The Desmond Tutu we knew in England
The family of Michael Piercy, who lives in Whitby, northern England, knew Desmond and Leah Tutu in the 1950s. Here he shares some memories of the later archbishop, who died on December 26 after a long illness.
In about 1958 my aunt, Mary Vivien Piercy, went to South Africa to teach economics at the University of Witwatersrand in Johannesburg. While there, she attended the main Anglican church and met a young black deacon, Desmond Tutu.
She would occasionally invite Desmond and his wife Leah back to her Rondavel for dinner. Apartheid was in force at the time and such fraternising was against the law. So when collecting them in her car, a brown-gold VW Beetle, their story would be that she was collecting her cleaners. And similarly, if the authorities were to make a house call while they were having dinner together, a bucket and mop were near the table so that Desmond and Leah could appear about their business supposedly as cleaners.
When Desmond Tutu came to England in about 1962 to study theology, sponsored by the Anglican church, my aunt asked us to contact and befriend him. She was furious when she found out we hadn’t got round to it, and he had told her, no, there had been no call from the Piercy family. So we got our act together belatedly.
When we first met Desmond he was working while studying as a curate at the church of St Alban the Martyr in Golders Green, north London. From there we fetched him and Leah to visit us coincidentally in the city of St Albans where my parents had built a house to be near to both a new Catholic school, St Columba’s, and a new Catholic church, St Bartholomew’s.
Sometimes we would fetch them together, sometimes he came on his own, initially by bus, then on a motor scooter which the parishioners had given him, and finally with his family in a smart new Singer Gazelle, also donated by parishioners. He developed critical taste, and towards the end of his stay would only drink freshly squeezed orange juice!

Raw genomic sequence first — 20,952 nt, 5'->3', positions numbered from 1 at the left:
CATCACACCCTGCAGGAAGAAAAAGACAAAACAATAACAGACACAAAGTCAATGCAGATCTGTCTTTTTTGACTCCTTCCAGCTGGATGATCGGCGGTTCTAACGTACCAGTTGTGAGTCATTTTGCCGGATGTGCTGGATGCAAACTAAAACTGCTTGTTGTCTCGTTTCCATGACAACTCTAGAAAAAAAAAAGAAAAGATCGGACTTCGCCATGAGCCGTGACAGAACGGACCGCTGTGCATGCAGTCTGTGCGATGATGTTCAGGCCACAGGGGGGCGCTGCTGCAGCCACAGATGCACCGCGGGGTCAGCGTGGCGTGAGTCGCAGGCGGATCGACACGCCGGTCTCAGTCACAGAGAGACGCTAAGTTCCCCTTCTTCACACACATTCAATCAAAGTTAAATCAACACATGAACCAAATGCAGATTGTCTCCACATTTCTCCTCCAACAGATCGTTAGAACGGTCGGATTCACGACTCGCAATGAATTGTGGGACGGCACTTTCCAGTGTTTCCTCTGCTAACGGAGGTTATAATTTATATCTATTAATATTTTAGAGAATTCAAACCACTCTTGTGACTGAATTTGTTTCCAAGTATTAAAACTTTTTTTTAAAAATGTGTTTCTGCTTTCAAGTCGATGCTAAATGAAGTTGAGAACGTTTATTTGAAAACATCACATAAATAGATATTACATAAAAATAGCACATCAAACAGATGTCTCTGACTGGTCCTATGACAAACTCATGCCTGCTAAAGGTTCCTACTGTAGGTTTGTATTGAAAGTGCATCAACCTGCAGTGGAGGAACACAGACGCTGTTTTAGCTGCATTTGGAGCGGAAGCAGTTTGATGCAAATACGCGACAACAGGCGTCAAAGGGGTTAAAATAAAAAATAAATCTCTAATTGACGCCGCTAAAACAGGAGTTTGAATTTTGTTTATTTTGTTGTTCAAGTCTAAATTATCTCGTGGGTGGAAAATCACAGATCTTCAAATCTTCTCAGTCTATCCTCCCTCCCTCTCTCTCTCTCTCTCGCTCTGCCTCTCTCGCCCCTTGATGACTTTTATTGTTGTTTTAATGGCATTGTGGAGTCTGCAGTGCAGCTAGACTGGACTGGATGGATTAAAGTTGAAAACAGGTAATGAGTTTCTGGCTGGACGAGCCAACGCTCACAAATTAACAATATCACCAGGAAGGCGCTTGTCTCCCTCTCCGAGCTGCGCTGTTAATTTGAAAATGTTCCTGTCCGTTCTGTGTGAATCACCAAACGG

Leah told us how she loved going up to policemen in London to ask the way, even when she knew it — to her, it was such a warming experience to be helped politely by a white policeman.
One of our family’s connections with Cape Town was the pier which my grandfather had designed and built between 1911 and 1914 as Cape Town successfully moved from being a sea port and refreshment station for ships travelling to the East to a major tourist centre in its own right. The mayor of Cape Town stated at the opening of the pier in November 1913 that he hoped that South Africa would claim him, Mr Piercy, as her own. That connection probably encouraged my Aunt Mary Vivien to take her career to South Africa.
We never saw the Tutus again after they returned to South Africa. Eventually, Desmond became a political activist, a bishop, a Nobel peace laureate, and one of the most famous people on earth. Today, the world is mourning this great man.